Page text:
EQUATORIAL Guinea has commended the Ifakara Health Institute (IHI) for transforming itself from a field laboratory into one of the world’s leading research centres on malaria and other diseases.
The compliment was given by the country’s Minister for Health and Social Welfare, Mr Tomas Mecheba Galilea, during a visit to the IHI facilities in Bagamoyo earlier this week. The minister, who led a twelve-man delegation from Equatorial Guinea, said it was impressive to see how IHI was helping policy makers to make evidence-based decisions and expressed his country’s interest to work with the Institute in a number of areas.
Equatorial Guinea is located in west central Africa. The country consists of a mainland territory, R’o Muni, which is bordered by Cameroon to the north and Gabon to the east and south, and five small islands, Bioko, Corisco, Annobón, Small Elobey, and Great Elobey.
The petrol-rich country is one of the smallest countries in continental Africa but has one of the highest per capita incomes. One of the areas which interested the minister was findings shared by IHI in a presentation that the behaviour of malaria transmitting mosquitoes was changing.
The mosquitoes are increasingly biting humans outdoors instead of indoors. The minister urged IHI to share that kind of knowledge and experience saying malaria was a global problem. In response, IHI Chief Executive Director, Dr Salim Abdulla, said the institution’s scientists have published their works widely in international journals and most of its information was available. He advised Equatorial Guinea to build capacity to have people who can translate the scientific knowledge to have local relevance.
On malaria vaccine development in which IHI is one of the key players, the minister was concerned on how Africa could benefit in terms of patent when the vaccine becomes commercially available. Dr Salim said the priority was in transforming knowledge kept in the shelves to something useful for the people, adding there were many products which have been developed in the world but were not relevant to African needs.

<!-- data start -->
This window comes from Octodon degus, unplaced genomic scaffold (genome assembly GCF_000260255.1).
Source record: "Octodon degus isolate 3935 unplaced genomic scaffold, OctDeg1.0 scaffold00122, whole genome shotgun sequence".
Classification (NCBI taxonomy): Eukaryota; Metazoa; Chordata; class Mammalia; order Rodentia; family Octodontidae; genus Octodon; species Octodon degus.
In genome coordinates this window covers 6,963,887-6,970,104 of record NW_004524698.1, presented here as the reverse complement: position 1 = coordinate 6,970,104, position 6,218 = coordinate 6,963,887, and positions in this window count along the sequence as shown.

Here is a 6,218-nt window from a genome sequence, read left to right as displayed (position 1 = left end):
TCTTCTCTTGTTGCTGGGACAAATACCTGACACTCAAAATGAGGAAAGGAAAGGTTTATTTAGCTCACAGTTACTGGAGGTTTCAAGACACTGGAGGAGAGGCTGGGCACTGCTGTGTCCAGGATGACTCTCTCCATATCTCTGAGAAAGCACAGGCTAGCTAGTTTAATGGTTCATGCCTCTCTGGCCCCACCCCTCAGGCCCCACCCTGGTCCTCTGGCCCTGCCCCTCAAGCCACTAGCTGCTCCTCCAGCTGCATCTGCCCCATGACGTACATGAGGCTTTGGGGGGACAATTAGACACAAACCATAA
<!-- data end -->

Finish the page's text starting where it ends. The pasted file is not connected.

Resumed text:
The IHI chief said the focus should be more on developing strategic partnerships. “We may not own the patent at the end of the day, but people can get products at affordable prices.” Results from malaria vaccine trials published in the New England Journal of Medicine recently revealed that infants aged 6 to 12 weeks (at first vaccination) against clinical and severe malaria was successful between 31 and 37 per cent over 12 months of follow-up after the third vaccine dose.
The vaccine is being developed in partnership by GlaxoSmithKline (GSK) and MVI, together with prominent African research centres, including the IHI and the National Institute for Medical Research (NIMR). Dr Salim Abdulla is a principal investigator for the trials.
On how African countries benefit from taking part in the vaccine research, of which the delegates wanted to know, Dr Abdulla said participation helps to ensure that the vaccine is tailored to the needs of “our people.” On the envisaged collaboration between Equatorial Guinea and IHI, one of the delegates said it would be one of the classic examples of South-South cooperation.
The Equatorial Guinea delegation included Secretary General of Ministry of Health and Social Welfare, Victor Sima; Director of the National Malaria Control Programme, Gloria Nseng; Director of Laboratory Services, Máximo Miko Ondo Obono; Director General of Public Health, Jose Raso Bijeri and Angela Katherine Seone, the WHO Representative in Equatorial Guinea.